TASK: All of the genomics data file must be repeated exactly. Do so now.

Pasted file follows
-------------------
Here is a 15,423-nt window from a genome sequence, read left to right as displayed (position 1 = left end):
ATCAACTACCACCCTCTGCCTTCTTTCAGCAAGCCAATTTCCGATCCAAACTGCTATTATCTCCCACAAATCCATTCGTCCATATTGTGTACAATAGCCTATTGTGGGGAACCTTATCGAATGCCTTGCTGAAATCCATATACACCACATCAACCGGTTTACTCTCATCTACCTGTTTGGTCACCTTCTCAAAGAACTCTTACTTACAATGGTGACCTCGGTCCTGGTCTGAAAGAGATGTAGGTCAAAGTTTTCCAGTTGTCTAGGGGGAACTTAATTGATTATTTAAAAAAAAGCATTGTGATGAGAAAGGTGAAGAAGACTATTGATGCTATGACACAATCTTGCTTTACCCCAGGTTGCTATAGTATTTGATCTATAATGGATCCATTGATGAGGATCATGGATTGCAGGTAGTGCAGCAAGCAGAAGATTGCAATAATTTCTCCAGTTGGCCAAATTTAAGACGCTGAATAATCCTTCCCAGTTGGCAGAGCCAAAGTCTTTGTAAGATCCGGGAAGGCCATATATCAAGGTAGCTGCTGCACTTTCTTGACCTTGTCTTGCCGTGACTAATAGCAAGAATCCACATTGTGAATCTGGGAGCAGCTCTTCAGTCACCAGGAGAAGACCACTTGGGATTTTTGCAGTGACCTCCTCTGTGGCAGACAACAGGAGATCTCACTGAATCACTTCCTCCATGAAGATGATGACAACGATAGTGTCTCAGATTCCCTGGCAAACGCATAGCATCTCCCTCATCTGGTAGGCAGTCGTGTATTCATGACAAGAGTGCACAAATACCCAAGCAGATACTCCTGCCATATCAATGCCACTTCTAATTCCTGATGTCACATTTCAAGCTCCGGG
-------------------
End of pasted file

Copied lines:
Here is a 15,423-nt window from a genome sequence, read left to right as displayed (position 1 = left end):
ATCAACTACCACCCTCTGCCTTCTTTCAGCAAGCCAATTTCCGATCCAAACTGCTATTATCTCCCACAAATCCATTCGTCCATATTGTGTACAATAGCCTATTGTGGGGAACCTTATCGAATGCCTTGCTGAAATCCATATACACCACATCAACCGGTTTACTCTCATCTACCTGTTTGGTCACCTTCTCAAAGAACTCTTACTTACAATGGTGACCTCGGTCCTGGTCTGAAAGAGATGTAGGTCAAAGTTTTCCAGTTGTCTAGGGGGAACTTAATTGATTATTTAAAAAAAAGCATTGTGATGAGAAAGGTGAAGAAGACTATTGATGCTATGACACAATCTTGCTTTACCCCAGGTTGCTATAGTATTTGATCTATAATGGATCCATTGATGAGGATCATGGATTGCAGGTAGTGCAGCAAGCAGAAGATTGCAATAATTTCTCCAGTTGGCCAAATTTAAGACGCTGAATAATCCTTCCCAGTTGGCAGAGCCAAAGTCTTTGTAAGATCCGGGAAGGCCATATATCAAGGTAGCTGCTGCACTTTCTTGACCTTGTCTTGCCGTGACTAATAGCAAGAATCCACATTGTGAATCTGGGAGCAGCTCTTCAGTCACCAGGAGAAGACCACTTGGGATTTTTGCAGTGACCTCCTCTGTGGCAGACAACAGGAGATCTCACTGAATCACTTCCTCCATGAAGATGATGACAACGATAGTGTCTCAGATTCCCTGGCAAACGCATAGCATCTCCCTCATCTGGTAGGCAGTCGTGTATTCATGACAAGAGTGCACAAATACCCAAGCAGATACTCCTGCCATATCAATGCCACTTCTAATTCCTGATGTCACATTTCAAGCTCCGGG